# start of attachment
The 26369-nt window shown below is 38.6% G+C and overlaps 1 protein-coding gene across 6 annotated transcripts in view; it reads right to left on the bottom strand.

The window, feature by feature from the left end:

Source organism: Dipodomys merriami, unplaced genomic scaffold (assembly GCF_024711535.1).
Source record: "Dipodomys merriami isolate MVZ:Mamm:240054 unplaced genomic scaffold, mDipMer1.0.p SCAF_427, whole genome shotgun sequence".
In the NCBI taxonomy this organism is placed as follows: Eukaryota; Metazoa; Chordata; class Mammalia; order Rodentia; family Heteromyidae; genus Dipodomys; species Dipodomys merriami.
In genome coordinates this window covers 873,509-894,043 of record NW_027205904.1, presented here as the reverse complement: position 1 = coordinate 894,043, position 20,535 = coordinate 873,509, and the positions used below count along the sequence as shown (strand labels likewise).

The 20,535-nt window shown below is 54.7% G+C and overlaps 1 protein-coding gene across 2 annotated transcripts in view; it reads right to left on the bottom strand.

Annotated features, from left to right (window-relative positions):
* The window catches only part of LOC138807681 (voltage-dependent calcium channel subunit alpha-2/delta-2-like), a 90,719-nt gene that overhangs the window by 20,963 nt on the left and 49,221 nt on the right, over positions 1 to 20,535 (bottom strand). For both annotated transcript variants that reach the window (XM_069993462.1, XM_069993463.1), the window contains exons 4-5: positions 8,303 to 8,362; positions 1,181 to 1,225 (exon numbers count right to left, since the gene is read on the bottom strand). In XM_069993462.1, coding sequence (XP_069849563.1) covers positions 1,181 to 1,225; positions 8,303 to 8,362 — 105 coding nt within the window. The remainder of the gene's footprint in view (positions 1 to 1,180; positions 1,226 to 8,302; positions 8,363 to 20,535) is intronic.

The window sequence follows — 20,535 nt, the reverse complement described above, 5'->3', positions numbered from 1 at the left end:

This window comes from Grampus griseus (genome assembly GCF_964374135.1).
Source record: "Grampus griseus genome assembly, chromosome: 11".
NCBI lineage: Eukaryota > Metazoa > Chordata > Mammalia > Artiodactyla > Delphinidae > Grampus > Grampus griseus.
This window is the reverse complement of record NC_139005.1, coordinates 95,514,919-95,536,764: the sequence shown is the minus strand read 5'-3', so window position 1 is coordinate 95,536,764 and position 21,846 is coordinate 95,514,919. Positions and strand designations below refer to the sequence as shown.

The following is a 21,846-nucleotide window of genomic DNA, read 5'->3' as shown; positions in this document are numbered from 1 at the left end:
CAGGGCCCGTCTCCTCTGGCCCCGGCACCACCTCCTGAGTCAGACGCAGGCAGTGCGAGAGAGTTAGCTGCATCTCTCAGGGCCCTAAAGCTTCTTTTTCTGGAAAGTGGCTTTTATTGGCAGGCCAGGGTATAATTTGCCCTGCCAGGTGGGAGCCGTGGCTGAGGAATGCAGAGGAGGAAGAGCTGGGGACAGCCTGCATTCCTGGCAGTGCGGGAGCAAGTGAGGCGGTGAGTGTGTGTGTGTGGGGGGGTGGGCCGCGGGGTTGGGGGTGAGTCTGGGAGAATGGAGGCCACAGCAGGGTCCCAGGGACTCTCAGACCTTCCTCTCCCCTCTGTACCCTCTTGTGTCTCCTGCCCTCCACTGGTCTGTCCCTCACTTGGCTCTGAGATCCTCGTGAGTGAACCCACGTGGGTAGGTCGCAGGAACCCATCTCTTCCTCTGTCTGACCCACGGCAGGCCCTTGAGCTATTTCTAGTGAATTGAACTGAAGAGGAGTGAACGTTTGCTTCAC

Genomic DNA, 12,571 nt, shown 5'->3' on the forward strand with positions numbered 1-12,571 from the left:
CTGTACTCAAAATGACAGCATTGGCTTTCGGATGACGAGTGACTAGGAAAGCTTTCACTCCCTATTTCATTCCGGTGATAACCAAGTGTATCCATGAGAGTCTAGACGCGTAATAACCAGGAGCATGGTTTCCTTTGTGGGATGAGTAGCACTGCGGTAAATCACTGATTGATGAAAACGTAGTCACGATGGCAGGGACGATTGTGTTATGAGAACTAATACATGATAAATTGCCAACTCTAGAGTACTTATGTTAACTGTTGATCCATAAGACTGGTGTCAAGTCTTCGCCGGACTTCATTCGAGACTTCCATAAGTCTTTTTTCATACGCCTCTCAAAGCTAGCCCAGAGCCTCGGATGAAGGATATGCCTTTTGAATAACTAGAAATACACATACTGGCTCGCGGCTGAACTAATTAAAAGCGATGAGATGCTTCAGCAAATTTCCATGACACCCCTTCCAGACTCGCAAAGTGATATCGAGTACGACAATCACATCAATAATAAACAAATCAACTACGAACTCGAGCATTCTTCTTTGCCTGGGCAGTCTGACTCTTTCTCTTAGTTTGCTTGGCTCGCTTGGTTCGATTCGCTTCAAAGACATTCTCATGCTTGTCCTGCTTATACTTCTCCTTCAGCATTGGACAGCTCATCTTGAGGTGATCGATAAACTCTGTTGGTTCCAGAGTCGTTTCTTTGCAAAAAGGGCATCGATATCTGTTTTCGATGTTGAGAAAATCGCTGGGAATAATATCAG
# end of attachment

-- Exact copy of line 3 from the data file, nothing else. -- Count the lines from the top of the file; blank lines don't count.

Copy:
Source organism: Dipodomys merriami, unplaced genomic scaffold (assembly GCF_024711535.1).